An early multiblade razor

Today we’re used to the big multinationals sticking yet another blade on their razor and hailing it as the greatest breakthrough in shaving since the blunt stick… but the idea of “one blade good, more blades better” came quite soon after the Gillette safety razor hit the market. One of the earliest I’ve found so far was patented by Mr Herbert G. Harrison in 1909.

What Mr Harrison claimed in his patent was eightfold, namely:

1. A razor provided with a plurality of superposed blades, and with means for rigidly securing the cutting edges of said blades in such a close relation to each other that said edges may be simultaneously used for shaving the same spot, substantially as described.
2. A razor provided with a plurality of overlying blades and with means for rigidly securing the cutting edges of said blades one slightly behind the other and in such a close relation to each other that said edges may be simultaneously used for shaving the same spot, substantially as described.
3. A razor provided with a plurality of superposed removable blades, means for spacing said blades, and means for rigidly securing the cutting edges of said blades in such a relation to each other that said edges may be simultaneously used for shaving, substantially as described.
4. A safety razor provided with a guard, a plurality of overlying blades, and with clamping means for rigidly securing the blades in such a relation to each other that their cutting edges may be simultaneously used for shaving, substantially as described:
5. In a safety razor the combination of a plurality of superposed removable blades with curved clamping means, comprising a distance piece, for rigidly securing the blades in such a relation to each other that their cutting edges may be simultaneously used for shaving, substantially as described:
6. In a safety razor the combination of a plurality of superposed blades, a distance piece having eccentric curved surfaces; and means for rigidly securing said piece and blades in such a relation that the cutting edges will be presented to the skin simultaneously in the act of shaving, substantially as described.
7. In a safety razor the combination or a plurality of superposed blades with clamping means for rigidly securing the blades with the cutting edge of the one slightly in advance of the cutting edge of the other and in such relation to each other that their cutting edges may be simultaneously used for shaving, substantially as described.
8. A safety razor provided with a guard, a plurality of overlapping blades, an with means for securing the cutting edges of said blades in such a relation to each other that said edges may be used simultaneously for shaving, substantially as described.

Sounds complicated. Luckily the drawings makes it all clearer…
So all those words just means two DE-blades stacked with a spacer in between. I seem to recall that a razor like that hit the market a couple of years back and pretty much flopped – much like Mr Harrioson’s razor seems to have done in 1909.

The patent for the Goodwill – or rather; the Probak

Have a look a this Gillette Goodwill razor (picture found at Mr Razor’s site), paying special attention to the top cap:

Now; look at what Mr  Henry Jaques Gaisman patented and later transferred to Gillette Co LLC, covering both the shape of the blade and the manner in which it was secured in the razor:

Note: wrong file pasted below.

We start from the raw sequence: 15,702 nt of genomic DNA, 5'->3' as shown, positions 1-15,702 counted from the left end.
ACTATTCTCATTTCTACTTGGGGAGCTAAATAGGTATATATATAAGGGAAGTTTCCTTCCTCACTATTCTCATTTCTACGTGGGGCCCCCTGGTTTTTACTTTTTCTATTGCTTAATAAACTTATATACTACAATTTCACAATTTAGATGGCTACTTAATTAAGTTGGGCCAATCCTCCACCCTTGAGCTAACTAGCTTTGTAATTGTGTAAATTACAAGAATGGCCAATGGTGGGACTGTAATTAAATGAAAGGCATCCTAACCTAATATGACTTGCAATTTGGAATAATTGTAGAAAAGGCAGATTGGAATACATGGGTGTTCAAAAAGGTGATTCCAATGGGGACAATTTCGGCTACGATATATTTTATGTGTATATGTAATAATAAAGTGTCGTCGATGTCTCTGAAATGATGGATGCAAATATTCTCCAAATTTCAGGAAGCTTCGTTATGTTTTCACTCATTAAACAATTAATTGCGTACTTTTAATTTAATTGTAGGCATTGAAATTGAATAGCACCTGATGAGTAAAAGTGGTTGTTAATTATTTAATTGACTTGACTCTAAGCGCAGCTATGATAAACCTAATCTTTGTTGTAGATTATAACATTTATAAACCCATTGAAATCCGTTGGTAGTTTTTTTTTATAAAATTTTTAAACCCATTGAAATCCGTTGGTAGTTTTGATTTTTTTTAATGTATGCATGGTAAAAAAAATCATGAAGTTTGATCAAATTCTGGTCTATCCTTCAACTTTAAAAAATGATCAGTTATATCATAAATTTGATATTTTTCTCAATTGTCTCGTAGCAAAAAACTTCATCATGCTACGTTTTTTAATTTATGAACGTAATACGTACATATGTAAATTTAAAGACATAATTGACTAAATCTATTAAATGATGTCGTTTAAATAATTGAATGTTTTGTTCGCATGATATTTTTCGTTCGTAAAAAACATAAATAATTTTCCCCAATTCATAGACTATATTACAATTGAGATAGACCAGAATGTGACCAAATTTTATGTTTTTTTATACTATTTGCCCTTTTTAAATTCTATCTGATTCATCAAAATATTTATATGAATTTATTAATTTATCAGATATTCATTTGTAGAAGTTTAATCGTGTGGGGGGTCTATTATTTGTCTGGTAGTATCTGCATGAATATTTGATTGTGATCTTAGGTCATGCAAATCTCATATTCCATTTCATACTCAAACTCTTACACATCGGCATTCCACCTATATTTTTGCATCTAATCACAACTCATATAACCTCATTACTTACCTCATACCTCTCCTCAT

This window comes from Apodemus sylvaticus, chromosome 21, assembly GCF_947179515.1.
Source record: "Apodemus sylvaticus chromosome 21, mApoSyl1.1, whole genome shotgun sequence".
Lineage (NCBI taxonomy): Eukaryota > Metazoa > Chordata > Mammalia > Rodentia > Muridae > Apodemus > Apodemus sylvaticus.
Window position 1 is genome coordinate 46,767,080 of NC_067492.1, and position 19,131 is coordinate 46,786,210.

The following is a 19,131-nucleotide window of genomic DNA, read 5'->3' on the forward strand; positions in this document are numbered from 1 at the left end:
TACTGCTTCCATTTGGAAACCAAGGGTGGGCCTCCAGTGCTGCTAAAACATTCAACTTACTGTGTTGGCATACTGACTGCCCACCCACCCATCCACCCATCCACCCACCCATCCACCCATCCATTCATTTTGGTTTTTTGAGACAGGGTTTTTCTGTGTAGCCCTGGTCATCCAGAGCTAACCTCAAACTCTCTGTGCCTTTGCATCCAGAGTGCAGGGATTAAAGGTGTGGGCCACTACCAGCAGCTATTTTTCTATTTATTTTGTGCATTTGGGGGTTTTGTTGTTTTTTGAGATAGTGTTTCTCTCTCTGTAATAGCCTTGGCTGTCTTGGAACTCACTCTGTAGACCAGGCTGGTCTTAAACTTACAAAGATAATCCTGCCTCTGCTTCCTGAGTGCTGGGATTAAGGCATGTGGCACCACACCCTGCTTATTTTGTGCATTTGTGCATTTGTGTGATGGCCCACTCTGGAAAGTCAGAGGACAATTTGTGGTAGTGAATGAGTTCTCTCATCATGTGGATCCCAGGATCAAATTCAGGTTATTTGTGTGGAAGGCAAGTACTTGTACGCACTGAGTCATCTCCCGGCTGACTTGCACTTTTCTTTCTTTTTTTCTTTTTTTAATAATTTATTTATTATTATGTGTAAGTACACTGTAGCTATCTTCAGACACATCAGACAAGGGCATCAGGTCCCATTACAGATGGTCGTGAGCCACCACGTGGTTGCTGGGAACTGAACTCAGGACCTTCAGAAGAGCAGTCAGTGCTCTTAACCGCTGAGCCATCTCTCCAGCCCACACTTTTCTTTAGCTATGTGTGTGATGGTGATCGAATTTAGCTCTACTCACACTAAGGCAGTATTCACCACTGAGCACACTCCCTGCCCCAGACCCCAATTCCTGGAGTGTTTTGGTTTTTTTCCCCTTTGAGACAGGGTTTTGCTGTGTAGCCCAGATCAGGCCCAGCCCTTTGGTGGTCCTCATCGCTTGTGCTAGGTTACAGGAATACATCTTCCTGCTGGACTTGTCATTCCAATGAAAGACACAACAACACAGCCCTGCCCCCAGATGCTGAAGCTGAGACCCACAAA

Look at the top cap, with the square cut-outs and corner posts. Look at the Goodwill again. Looks remarkable similar, do they not?
I do believe this is the patent that gave rise to the Goodwill – well, technically to the Probak.
Probak, I hear you say?
Turns out that the DE blade we know and love today isn’t really a Gillette blade, but the result of an attempt to work around Gillette’s patent on the three hole blade.
Mr Gaisman designed a blade that would work in his proprietary Probak razors (with oddly shaped studs – there was at least eight different base plates and top caps with different shaped studs) as well as in Gillette’s razors; but none of his razors could not accept a Gillette three hole blade, thus neatly sidestepping the patent.
With Gillette working on a similar concept at the time – using a slotted blade – the resulting patent conflict ended when Gillette bought out Probak Corp (and their parent company, AutoStrop Co). The stock of Probak razors were given away or sold cheaply (sources differs) as the Gillette Goodwill, and that is the name they are known under today.
To wrap things up, lets look at a Probak advertisement and compare to today’s DE-blade:

Apart from the shape of the middle hole – the X-shaped hole creates a lot of corners that ‘trap’ stress in the metal – the blade design is unmistakably Mr Gaisman’s, and not Gillette’s. And I only learned the story behind that because I found an old patent online… funny how things work sometimes.

An interesting old Ever-Ready brush advertisment

One thing is the neat looking vintage packaging shown in the advertisement, another and more intriguing thing is the cross sections. The “less honest” brush with the plug shows a way of using less hair in a brush of a given diameter that I’ve not even imagined before… I just assumed less dense brushes were simple less well packed.
Makes you wonder about the ‘glue plug’ one sometimes sees in cheap grocery store brushes over here… is it big because manufacture and quality control is sloppy, or to hide the fact that it’s a loosely packed brush?